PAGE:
It's on now.
"Guardians of Peace," the hackers who laid Sony Pictures' computer network to waste, broadened their targets Tuesday to include potentially anyone who goes to the local multiplex during the holidays. That's because they threatened a "bitter fate" for those who see the edgy Seth Rogen-James Franco comedy, "The Interview," that Sony has scheduled for wide release on Christmas.
Presumably, the group is referring to a bitter fate different from the one that awaited audiences who paid to see Franco in "Good People" or Rogen in "The Guilt Trip." The Guardians didn't say what they might do to the theaters that showed the film, but they made some ominous allusions.
"The world will be full of fear. Remember the 11th of September 2001," the group's message said. "We recommend you to keep yourself distant from the places at that time. (If your house is nearby, you'd better leave.)"
I don't remember terrorists flying planes into multiplexes, but I get the point. If Sony releases "The Interview," the hackers are saying, people will get hurt.
So far, the Department of Homeland Security isn't exactly quaking in its boots. A department official told Politico on Tuesday that "at this time there is no credible intelligence to indicate an active plot against movie theaters within the United States."
Nevertheless, Sony Pictures is taking the threat seriously enough to consider not releasing the movie in theaters next week. Alternative include postponing the theatrical debut until after the holidays or releasing it to online video-on-demand services.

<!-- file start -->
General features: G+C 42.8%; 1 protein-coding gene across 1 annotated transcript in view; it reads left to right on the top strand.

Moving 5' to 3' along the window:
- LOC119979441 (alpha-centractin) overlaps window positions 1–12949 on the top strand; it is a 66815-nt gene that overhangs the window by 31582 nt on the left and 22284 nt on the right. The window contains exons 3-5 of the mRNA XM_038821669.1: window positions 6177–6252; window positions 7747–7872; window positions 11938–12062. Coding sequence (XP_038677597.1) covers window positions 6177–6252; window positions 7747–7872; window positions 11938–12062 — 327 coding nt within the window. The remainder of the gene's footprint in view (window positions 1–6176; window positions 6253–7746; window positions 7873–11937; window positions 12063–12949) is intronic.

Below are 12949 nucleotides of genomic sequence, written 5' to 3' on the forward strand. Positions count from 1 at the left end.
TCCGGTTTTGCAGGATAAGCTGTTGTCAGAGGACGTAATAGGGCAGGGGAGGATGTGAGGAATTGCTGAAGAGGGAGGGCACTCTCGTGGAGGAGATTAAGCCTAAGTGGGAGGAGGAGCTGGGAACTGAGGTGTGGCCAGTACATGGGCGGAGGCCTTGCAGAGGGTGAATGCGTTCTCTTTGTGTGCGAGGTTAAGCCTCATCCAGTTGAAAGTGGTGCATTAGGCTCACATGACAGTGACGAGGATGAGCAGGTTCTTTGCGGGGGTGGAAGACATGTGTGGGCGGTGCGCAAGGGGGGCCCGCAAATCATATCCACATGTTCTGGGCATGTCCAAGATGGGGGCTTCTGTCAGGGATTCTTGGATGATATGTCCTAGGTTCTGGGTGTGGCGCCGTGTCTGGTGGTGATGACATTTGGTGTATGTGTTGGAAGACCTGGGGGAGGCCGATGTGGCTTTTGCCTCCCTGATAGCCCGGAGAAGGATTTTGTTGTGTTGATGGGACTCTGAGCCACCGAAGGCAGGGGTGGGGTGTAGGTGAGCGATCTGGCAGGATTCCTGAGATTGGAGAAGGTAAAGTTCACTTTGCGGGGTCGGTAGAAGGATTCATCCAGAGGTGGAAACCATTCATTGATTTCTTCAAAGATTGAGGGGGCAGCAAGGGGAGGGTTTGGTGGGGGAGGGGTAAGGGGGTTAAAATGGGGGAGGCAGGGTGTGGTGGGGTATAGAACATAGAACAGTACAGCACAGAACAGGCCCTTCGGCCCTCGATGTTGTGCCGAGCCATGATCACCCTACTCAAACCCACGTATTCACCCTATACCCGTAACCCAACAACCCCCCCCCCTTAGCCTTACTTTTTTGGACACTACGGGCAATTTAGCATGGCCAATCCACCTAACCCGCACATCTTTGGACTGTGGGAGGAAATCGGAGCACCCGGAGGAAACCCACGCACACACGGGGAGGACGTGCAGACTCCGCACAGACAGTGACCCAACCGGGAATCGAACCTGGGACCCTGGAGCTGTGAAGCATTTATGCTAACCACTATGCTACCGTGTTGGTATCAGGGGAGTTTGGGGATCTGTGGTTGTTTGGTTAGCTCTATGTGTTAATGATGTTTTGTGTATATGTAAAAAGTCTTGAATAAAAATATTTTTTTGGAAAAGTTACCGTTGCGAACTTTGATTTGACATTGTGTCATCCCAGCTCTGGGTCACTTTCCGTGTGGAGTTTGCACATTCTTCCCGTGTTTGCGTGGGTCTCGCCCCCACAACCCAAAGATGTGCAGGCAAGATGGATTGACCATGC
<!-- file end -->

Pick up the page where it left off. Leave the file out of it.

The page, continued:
The movie -- in which a dimwitted tabloid-TV host (Franco) and his producer (Rogen) attempt to assassinate North Korean leader Kim Jong Un at the behest of U.S. intelligence officials -- seems aimed at males between the ages of 18 and 34, the people most likely to find humor in bumbling, amateur hit men trying to kill the most unpredictable world leader with nuclear weapons at his disposal.
That's a pretty big group of potential victims. But a threat to attack theaters carrying "The Interview" threatens other moviegoers as well, given that the vast majority of the screens showing the movie will be in multiplexes.
Clearly, this group is trying to hurt Sony by depressing the box office for "The Interview," rather than counting on movie critics to do the job for them. But their tactics have transformed the Sony hack from a perversely entertaining exercise in Tinseltown schadenfreude into a gut-check for moviegoers in general, particularly the millennial-generation ones upon whom the studios rely for sustenance.
It's no longer about who's said what horrible things about whom, or who's getting paid how much. It's about whether tough talk from an anonymous group of hackers can prompt Sony to pull the movie or scare people away from the theaters, damaging the filmmakers, employees and, yes, shareholders of Sony Pictures and the other studios whose investments will be on the screens.
Simply put, if "The Interview" tanks, the terrorists win.
OK, that's too dramatic. The movie may prove to be terrible (the early reviews compiled by Rotten Tomatoes aren't encouraging), and sometimes that's bad for ticket sales. Sometimes. So if Sony releases it on schedule and it stinks and flounders at the box office, it'll be hard to tell how much to blame the Guardians and how much to blame the filmmakers.
Still, I'm tempted to go see the movie just to tell the Guardians not to mess with my right as an American to watch a goofy buddy comedy, no matter how offensive or insensitive it may be. At the very least, I feel the need to go to the multiplex on Christmas just to show I'm not cowed. Foolish, perhaps, but not cowed.
What about you?